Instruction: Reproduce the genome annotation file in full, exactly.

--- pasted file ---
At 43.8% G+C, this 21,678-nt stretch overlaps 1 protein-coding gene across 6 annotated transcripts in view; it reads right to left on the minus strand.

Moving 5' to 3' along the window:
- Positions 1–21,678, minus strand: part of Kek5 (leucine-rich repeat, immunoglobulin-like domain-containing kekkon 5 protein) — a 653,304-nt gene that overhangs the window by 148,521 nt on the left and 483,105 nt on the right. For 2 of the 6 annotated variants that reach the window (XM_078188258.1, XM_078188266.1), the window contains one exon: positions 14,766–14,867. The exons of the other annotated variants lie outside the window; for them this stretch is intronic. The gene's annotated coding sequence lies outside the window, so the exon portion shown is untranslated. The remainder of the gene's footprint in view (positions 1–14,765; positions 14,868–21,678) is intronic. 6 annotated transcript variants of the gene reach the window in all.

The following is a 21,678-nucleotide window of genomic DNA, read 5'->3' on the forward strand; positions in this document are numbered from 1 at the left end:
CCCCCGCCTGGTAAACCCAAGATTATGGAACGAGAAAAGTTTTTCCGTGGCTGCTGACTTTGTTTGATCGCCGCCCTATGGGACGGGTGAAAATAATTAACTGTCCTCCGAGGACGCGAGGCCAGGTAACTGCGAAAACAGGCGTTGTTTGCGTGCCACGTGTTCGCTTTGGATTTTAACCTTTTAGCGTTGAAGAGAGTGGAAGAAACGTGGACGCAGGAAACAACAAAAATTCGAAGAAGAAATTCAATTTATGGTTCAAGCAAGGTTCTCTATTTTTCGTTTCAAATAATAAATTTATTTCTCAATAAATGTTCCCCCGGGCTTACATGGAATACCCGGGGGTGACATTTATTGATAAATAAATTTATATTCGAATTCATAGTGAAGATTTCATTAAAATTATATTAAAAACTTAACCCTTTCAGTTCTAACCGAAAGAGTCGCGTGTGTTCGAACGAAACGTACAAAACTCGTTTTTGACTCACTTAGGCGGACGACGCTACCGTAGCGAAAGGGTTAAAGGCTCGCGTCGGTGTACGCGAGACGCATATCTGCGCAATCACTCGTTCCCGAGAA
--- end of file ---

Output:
At 43.8% G+C, this 21,678-nt stretch overlaps 1 protein-coding gene across 6 annotated transcripts in view; it reads right to left on the minus strand.

Moving 5' to 3' along the window:
- Positions 1–21,678, minus strand: part of Kek5 (leucine-rich repeat, immunoglobulin-like domain-containing kekkon 5 protein) — a 653,304-nt gene that overhangs the window by 148,521 nt on the left and 483,105 nt on the right. For 2 of the 6 annotated variants that reach the window (XM_078188258.1, XM_078188266.1), the window contains one exon: positions 14,766–14,867. The exons of the other annotated variants lie outside the window; for them this stretch is intronic. The gene's annotated coding sequence lies outside the window, so the exon portion shown is untranslated. The remainder of the gene's footprint in view (positions 1–14,765; positions 14,868–21,678) is intronic. 6 annotated transcript variants of the gene reach the window in all.

The following is a 21,678-nucleotide window of genomic DNA, read 5'->3' on the forward strand; positions in this document are numbered from 1 at the left end:
CCCCCGCCTGGTAAACCCAAGATTATGGAACGAGAAAAGTTTTTCCGTGGCTGCTGACTTTGTTTGATCGCCGCCCTATGGGACGGGTGAAAATAATTAACTGTCCTCCGAGGACGCGAGGCCAGGTAACTGCGAAAACAGGCGTTGTTTGCGTGCCACGTGTTCGCTTTGGATTTTAACCTTTTAGCGTTGAAGAGAGTGGAAGAAACGTGGACGCAGGAAACAACAAAAATTCGAAGAAGAAATTCAATTTATGGTTCAAGCAAGGTTCTCTATTTTTCGTTTCAAATAATAAATTTATTTCTCAATAAATGTTCCCCCGGGCTTACATGGAATACCCGGGGGTGACATTTATTGATAAATAAATTTATATTCGAATTCATAGTGAAGATTTCATTAAAATTATATTAAAAACTTAACCCTTTCAGTTCTAACCGAAAGAGTCGCGTGTGTTCGAACGAAACGTACAAAACTCGTTTTTGACTCACTTAGGCGGACGACGCTACCGTAGCGAAAGGGTTAAAGGCTCGCGTCGGTGTACGCGAGACGCATATCTGCGCAATCACTCGTTCCCGAGAA